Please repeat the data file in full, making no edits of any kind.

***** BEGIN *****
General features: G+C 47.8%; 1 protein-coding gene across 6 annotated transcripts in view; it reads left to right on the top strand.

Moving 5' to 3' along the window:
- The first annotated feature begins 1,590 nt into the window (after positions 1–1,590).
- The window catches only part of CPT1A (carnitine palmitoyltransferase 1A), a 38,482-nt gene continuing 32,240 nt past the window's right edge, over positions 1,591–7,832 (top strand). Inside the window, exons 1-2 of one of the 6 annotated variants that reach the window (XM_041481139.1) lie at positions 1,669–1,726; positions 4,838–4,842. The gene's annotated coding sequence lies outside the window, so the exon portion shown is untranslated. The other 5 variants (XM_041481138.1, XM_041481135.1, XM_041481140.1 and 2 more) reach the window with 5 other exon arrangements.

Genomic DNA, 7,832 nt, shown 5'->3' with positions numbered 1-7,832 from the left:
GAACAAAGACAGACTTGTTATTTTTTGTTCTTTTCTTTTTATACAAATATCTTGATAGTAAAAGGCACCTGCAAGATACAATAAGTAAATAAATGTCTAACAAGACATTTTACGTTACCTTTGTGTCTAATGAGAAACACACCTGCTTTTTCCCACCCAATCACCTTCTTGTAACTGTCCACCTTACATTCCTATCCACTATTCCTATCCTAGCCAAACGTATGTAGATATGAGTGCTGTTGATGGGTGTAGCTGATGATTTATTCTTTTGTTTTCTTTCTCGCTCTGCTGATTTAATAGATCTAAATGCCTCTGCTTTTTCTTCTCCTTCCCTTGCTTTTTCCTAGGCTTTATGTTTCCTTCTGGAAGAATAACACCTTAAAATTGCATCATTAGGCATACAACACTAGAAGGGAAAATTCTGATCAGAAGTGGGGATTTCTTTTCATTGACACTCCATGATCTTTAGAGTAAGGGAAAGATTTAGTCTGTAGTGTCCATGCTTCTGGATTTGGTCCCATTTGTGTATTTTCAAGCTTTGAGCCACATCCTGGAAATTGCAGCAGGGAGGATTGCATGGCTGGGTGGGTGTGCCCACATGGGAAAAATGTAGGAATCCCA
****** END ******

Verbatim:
General features: G+C 47.8%; 1 protein-coding gene across 6 annotated transcripts in view; it reads left to right on the top strand.

Moving 5' to 3' along the window:
- The first annotated feature begins 1,590 nt into the window (after positions 1–1,590).
- The window catches only part of CPT1A (carnitine palmitoyltransferase 1A), a 38,482-nt gene continuing 32,240 nt past the window's right edge, over positions 1,591–7,832 (top strand). Inside the window, exons 1-2 of one of the 6 annotated variants that reach the window (XM_041481139.1) lie at positions 1,669–1,726; positions 4,838–4,842. The gene's annotated coding sequence lies outside the window, so the exon portion shown is untranslated. The other 5 variants (XM_041481138.1, XM_041481135.1, XM_041481140.1 and 2 more) reach the window with 5 other exon arrangements.

Genomic DNA, 7,832 nt, shown 5'->3' with positions numbered 1-7,832 from the left:
GAACAAAGACAGACTTGTTATTTTTTGTTCTTTTCTTTTTATACAAATATCTTGATAGTAAAAGGCACCTGCAAGATACAATAAGTAAATAAATGTCTAACAAGACATTTTACGTTACCTTTGTGTCTAATGAGAAACACACCTGCTTTTTCCCACCCAATCACCTTCTTGTAACTGTCCACCTTACATTCCTATCCACTATTCCTATCCTAGCCAAACGTATGTAGATATGAGTGCTGTTGATGGGTGTAGCTGATGATTTATTCTTTTGTTTTCTTTCTCGCTCTGCTGATTTAATAGATCTAAATGCCTCTGCTTTTTCTTCTCCTTCCCTTGCTTTTTCCTAGGCTTTATGTTTCCTTCTGGAAGAATAACACCTTAAAATTGCATCATTAGGCATACAACACTAGAAGGGAAAATTCTGATCAGAAGTGGGGATTTCTTTTCATTGACACTCCATGATCTTTAGAGTAAGGGAAAGATTTAGTCTGTAGTGTCCATGCTTCTGGATTTGGTCCCATTTGTGTATTTTCAAGCTTTGAGCCACATCCTGGAAATTGCAGCAGGGAGGATTGCATGGCTGGGTGGGTGTGCCCACATGGGAAAAATGTAGGAATCCCA